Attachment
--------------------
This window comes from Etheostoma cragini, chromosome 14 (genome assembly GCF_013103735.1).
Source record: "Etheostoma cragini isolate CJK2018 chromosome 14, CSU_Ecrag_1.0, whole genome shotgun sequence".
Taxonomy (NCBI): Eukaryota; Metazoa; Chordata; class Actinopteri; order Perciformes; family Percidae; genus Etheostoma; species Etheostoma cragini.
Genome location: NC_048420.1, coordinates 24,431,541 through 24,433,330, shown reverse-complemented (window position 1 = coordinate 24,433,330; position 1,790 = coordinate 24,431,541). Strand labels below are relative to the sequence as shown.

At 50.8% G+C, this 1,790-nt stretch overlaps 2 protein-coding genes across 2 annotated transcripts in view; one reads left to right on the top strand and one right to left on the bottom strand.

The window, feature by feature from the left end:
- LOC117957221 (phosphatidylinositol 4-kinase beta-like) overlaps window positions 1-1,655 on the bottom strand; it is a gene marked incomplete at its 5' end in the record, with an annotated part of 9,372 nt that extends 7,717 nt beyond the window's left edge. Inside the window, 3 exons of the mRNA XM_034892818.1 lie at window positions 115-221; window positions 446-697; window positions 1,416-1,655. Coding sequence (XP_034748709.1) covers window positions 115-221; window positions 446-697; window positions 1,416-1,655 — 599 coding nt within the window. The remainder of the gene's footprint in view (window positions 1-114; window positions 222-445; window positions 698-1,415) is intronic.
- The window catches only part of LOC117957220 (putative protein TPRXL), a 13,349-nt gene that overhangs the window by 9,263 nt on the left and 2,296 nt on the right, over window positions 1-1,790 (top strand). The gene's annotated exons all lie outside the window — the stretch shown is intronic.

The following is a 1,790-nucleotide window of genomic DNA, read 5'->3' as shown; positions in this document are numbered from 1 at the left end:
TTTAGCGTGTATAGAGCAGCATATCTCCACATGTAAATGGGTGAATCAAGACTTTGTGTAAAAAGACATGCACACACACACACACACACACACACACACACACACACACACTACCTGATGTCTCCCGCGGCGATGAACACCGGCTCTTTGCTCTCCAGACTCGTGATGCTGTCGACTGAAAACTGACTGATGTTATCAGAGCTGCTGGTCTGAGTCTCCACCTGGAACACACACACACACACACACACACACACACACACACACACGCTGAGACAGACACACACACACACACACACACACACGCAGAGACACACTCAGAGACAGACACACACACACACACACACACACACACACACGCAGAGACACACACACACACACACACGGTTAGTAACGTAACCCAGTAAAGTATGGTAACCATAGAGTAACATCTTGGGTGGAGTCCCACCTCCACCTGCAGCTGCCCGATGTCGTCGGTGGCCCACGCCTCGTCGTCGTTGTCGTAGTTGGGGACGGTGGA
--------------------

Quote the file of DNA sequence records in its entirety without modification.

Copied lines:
This window comes from Etheostoma cragini, chromosome 14 (genome assembly GCF_013103735.1).
Source record: "Etheostoma cragini isolate CJK2018 chromosome 14, CSU_Ecrag_1.0, whole genome shotgun sequence".
Taxonomy (NCBI): Eukaryota; Metazoa; Chordata; class Actinopteri; order Perciformes; family Percidae; genus Etheostoma; species Etheostoma cragini.
Genome location: NC_048420.1, coordinates 24,431,541 through 24,433,330, shown reverse-complemented (window position 1 = coordinate 24,433,330; position 1,790 = coordinate 24,431,541). Strand labels below are relative to the sequence as shown.

At 50.8% G+C, this 1,790-nt stretch overlaps 2 protein-coding genes across 2 annotated transcripts in view; one reads left to right on the top strand and one right to left on the bottom strand.

The window, feature by feature from the left end:
- LOC117957221 (phosphatidylinositol 4-kinase beta-like) overlaps window positions 1-1,655 on the bottom strand; it is a gene marked incomplete at its 5' end in the record, with an annotated part of 9,372 nt that extends 7,717 nt beyond the window's left edge. Inside the window, 3 exons of the mRNA XM_034892818.1 lie at window positions 115-221; window positions 446-697; window positions 1,416-1,655. Coding sequence (XP_034748709.1) covers window positions 115-221; window positions 446-697; window positions 1,416-1,655 — 599 coding nt within the window. The remainder of the gene's footprint in view (window positions 1-114; window positions 222-445; window positions 698-1,415) is intronic.
- The window catches only part of LOC117957220 (putative protein TPRXL), a 13,349-nt gene that overhangs the window by 9,263 nt on the left and 2,296 nt on the right, over window positions 1-1,790 (top strand). The gene's annotated exons all lie outside the window — the stretch shown is intronic.

The following is a 1,790-nucleotide window of genomic DNA, read 5'->3' as shown; positions in this document are numbered from 1 at the left end:
TTTAGCGTGTATAGAGCAGCATATCTCCACATGTAAATGGGTGAATCAAGACTTTGTGTAAAAAGACATGCACACACACACACACACACACACACACACACACACACACACTACCTGATGTCTCCCGCGGCGATGAACACCGGCTCTTTGCTCTCCAGACTCGTGATGCTGTCGACTGAAAACTGACTGATGTTATCAGAGCTGCTGGTCTGAGTCTCCACCTGGAACACACACACACACACACACACACACACACACACACACACGCTGAGACAGACACACACACACACACACACACACACGCAGAGACACACTCAGAGACAGACACACACACACACACACACACACACACACACGCAGAGACACACACACACACACACACGGTTAGTAACGTAACCCAGTAAAGTATGGTAACCATAGAGTAACATCTTGGGTGGAGTCCCACCTCCACCTGCAGCTGCCCGATGTCGTCGGTGGCCCACGCCTCGTCGTCGTTGTCGTAGTTGGGGACGGTGGA